US heads for more volatility as jobs data crushes brief rise in sentiment

PUBLISHED : Monday, 09 April, 2001, 12:00am
UPDATED : Monday, 09 April, 2001, 12:00am

Hong Kong investors can expect another rocky ride this week as the misery on Wall Street shows scant sign of abating.

Last week, the Hang Seng finished down 2.93 per cent, at 12,386.61 points, a loss which would have been far greater but for Friday's 2.67 per cent lift.

'The markets will again be volatile and at the mercy of the United States markets,' Dao Heng Securities institutional sales head Raymond Tsui Yick-ki said.

Any optimism arising from Thursday's strong performances from the Dow Jones Industrial Average and the Nasdaq Composite Index were a fleeting memory by Friday as disastrous economic data sent the US markets back into their now-familiar tailspin.

With the jobs data in hand, the Dow slid 1.28 per cent while the Nasdaq lost 3.62 per cent.

Along with the usual earnings warnings, which have come to typify the week-old first-quarter reporting season, US investors were given more reasons to sell by the Labour Department, which, in stark contrast to expectations, reported 86,000 non-farming sector jobs disappeared last month, the largest loss since November 1991.

The jobs data was seen as yet another nail in the coffin of the nine-year US economic expansion and market bull run.

'It was lower than the market was expecting,' Celestial Securities research head Herbert Lau said.

'Given the huge lay-offs in US corporations during the past few months, the unemployment rate should pick up in coming months. That will also hurt market sentiment and consumer spending.'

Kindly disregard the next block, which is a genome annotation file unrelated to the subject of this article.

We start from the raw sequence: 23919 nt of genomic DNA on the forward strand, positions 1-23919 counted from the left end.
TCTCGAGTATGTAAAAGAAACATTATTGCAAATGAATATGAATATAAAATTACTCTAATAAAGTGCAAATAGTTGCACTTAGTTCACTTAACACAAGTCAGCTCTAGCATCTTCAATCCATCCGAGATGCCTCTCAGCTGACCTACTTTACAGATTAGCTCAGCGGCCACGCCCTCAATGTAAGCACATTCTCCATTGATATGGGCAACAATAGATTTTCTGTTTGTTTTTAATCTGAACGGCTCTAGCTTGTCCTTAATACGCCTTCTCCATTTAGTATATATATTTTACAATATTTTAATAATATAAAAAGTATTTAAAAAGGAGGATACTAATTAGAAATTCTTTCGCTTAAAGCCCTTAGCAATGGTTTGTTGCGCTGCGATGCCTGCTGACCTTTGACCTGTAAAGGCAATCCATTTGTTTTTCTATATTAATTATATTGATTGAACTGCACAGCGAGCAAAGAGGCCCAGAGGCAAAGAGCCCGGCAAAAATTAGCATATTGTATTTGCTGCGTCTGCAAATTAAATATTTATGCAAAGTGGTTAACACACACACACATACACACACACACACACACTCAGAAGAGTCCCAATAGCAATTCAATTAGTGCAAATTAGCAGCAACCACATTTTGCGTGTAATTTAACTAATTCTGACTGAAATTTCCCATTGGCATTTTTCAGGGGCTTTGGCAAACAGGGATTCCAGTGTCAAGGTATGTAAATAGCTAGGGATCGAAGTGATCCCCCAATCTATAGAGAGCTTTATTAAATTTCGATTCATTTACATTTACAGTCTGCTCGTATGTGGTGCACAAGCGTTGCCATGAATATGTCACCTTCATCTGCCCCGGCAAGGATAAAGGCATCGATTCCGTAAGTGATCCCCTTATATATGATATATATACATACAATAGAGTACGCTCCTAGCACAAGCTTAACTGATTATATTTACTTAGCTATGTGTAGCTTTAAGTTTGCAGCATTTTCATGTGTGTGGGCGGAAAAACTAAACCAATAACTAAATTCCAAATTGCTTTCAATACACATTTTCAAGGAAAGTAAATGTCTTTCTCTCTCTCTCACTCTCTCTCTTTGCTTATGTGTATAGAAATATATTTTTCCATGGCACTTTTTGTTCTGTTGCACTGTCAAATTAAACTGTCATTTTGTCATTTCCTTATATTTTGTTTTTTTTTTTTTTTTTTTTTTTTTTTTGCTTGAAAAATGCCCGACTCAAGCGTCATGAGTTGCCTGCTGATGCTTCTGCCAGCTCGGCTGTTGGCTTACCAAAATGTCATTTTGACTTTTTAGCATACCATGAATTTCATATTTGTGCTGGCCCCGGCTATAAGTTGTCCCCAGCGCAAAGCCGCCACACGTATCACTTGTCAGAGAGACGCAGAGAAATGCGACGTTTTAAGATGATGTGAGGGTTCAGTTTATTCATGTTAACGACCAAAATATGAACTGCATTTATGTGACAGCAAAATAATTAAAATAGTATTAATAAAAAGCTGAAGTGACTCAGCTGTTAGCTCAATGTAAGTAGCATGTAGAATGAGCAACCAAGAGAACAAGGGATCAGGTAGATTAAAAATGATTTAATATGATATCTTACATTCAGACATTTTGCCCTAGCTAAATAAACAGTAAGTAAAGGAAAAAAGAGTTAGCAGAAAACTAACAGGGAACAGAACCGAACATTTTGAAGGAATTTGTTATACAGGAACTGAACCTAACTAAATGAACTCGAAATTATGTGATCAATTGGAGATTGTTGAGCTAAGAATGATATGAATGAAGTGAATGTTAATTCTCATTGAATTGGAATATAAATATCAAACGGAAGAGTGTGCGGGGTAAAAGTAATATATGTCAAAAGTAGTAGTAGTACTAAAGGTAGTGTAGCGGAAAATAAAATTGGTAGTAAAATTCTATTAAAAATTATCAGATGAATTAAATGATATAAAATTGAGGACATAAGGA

Mr Lau said along with the jobs data would come increased speculation about the US Federal Reserve seeking more aggressive interest-rate cuts 'but even rate cuts probably won't lift these markets too much'.

However, he also said that fears of currency weakness in Hong Kong did not rule out the Hong Kong Monetary Authority matching the Fed on rate cuts.

'The weakness in the local currency could be temporary and, given the huge reserves we have - the third-largest in the world - I don't think we should worry too much about any downside on our currency,' Mr Lau said.

South China Online vice-chairman Howard Gorges said a resolution in the row between Washington and Beijing, which erupted from a mid-air plane collision, would remove some overhang.

'On the upside, good news between China and the US would be helpful, but that might drag on,' he said.

However, the market is likely to be on tenterhooks as some of the key players in the US and Chinese corporate worlds step forward to announce their results this week.

All eyes will be on today's numbers from China Mobile. The stock jumped 11.11 per cent to HK$33 on Friday, having been beaten down in recent weeks.

'I don't think people will be too interested in the stock because of global market weakness,' Mr Lau said.

'We saw quite a rebound on Friday so this put them in position for some profit taking and also, the hedge funds won't let this one go.

'I think they'll try to depress the stock further.'

In the US, more groans of dismay are expected as earnings results will come from Motorola tomorrow, and Internet play Yahoo! on Wednesday.

On Thursday, General Electric - by some measures the world's largest company - steps forward to present its first-quarter results.

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Key Figures

Week's close: 12,386.61 (- 374.03)

Turnover (daily average): $7.62 bln

Volume (daily average): 4.56 bln shares

Week's high: 12,843.9

Week's low: 12,062.84

April futures: 12,440 (- 420)

May futures: 12,423 (- 423)